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Here Come the Bridesmaids: 1924

Here Come the Bridesmaids: 1924

May 6, 1924. Arlington, Virginia. "Byars-Coontz wedding." The union of Miss Virginia Byars to Lieut. Kenneth Lee Coontz, son of Admiral Robert Coontz. National Photo Company Collection glass negative. View full size.

 

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Son of the bride

Obituary here.

Groom & doom

The wedding earned an entire column of coverage in the May 7, 1924 New York Times. The matron of honor in this photo was the First Lady of Virginia and the flower girl, her daughter. The happy couple planned to move into the Wardman Park Hotel, home of many a Shorpy subject, to await the groom's return to service in the Pacific that fall.

In its brief September 26, 1926 report on Lt. Coontz's death, the Times stated that it followed an illness of more than a year, and that he had undergone several major operations. The Associated Press had mentioned cancer.

Virginia lived a long life

Ghastly Garments

It's nice to know that bridesmaids dresses have always been useless once the wedding is over. And what's with the bride, who looks like she's trying to figure out a way to get out of the wedding?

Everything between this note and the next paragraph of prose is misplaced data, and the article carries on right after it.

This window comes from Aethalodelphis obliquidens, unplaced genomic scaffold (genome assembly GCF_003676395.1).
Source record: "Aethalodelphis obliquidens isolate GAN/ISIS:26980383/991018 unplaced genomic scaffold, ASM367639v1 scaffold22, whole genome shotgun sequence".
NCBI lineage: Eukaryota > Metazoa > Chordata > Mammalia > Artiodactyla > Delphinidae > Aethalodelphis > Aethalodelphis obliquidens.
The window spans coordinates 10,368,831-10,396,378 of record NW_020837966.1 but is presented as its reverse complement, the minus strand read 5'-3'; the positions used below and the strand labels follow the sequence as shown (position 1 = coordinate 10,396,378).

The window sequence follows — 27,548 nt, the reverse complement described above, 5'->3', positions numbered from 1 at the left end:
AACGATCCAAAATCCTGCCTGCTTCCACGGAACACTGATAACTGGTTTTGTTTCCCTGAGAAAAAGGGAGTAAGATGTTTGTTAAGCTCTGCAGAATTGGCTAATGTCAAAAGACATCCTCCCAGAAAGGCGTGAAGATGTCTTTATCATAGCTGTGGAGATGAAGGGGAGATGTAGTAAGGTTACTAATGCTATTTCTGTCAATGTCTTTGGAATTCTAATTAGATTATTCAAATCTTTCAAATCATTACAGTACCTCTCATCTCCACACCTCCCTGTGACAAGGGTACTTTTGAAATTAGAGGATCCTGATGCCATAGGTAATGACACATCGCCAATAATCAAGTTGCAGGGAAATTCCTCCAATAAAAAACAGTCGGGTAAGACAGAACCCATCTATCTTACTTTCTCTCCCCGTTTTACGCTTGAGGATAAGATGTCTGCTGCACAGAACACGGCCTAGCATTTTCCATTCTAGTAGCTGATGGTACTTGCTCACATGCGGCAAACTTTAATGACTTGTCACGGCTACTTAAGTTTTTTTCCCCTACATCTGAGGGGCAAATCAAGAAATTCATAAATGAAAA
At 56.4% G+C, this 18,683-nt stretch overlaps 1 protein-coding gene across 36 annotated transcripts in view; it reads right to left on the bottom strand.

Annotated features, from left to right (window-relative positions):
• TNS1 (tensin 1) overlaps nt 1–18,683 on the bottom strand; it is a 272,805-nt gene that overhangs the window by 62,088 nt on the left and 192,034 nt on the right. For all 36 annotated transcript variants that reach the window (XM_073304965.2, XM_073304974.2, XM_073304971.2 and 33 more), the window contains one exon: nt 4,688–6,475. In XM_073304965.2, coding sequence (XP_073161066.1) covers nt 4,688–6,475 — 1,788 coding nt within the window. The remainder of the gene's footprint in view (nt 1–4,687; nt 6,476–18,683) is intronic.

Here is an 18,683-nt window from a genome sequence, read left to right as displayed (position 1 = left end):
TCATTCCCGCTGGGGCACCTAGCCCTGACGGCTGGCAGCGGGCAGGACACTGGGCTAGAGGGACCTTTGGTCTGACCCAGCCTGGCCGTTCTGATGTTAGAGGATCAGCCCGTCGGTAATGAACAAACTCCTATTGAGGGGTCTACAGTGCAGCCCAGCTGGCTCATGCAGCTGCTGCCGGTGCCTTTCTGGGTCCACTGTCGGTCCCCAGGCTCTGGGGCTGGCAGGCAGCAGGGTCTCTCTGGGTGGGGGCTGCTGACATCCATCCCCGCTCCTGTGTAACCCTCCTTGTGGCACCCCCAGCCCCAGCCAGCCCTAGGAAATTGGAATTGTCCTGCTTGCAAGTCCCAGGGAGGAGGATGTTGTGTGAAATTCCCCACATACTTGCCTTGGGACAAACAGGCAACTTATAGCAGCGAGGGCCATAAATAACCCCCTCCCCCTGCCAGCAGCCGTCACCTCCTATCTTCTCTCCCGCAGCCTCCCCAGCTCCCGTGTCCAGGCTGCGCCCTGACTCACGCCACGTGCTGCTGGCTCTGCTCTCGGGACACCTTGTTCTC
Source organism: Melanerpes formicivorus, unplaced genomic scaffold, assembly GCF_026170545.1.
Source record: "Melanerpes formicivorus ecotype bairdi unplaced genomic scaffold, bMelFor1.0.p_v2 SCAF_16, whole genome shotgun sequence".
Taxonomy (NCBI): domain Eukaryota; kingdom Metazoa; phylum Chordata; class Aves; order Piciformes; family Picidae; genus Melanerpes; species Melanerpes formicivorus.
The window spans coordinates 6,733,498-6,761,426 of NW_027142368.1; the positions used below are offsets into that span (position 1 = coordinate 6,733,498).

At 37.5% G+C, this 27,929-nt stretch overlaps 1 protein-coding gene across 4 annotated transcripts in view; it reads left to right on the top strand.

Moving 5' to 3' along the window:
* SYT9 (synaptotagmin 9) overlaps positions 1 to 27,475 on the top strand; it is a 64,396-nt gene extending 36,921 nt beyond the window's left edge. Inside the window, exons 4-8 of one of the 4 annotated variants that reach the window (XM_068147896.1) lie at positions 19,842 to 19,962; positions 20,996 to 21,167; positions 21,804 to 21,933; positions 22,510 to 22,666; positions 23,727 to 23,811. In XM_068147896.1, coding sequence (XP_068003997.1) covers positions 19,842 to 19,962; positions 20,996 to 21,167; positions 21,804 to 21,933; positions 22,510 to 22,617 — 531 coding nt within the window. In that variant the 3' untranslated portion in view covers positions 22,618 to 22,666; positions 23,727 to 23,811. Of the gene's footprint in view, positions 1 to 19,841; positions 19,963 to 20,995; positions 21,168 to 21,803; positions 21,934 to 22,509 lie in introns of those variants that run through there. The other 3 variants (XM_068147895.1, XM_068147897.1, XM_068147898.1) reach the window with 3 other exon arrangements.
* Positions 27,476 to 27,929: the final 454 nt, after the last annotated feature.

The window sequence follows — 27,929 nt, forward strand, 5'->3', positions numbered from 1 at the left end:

A somber occasion

As my late mother would say, when taking a picture, "Would it kill you to smile?"

Tragic end to the union?

ADM Coontz served as the second Chief of Naval Operations. His son, the groom, died on active duty, apparently two years after this photo was taken, and was interred not far from wherever this photo was taken in Arlington. See here.

Can I go now?

That little boy looks thrilled to be part of the festivities.

Little boy lost

Presumably the usher standing with arms crossed amidst encroaching bouquets. His outfit was not designed to bring a smile to his face.

[He's most likely the ring bearer, and his feminine counterpart the flower girl. -tterrace]

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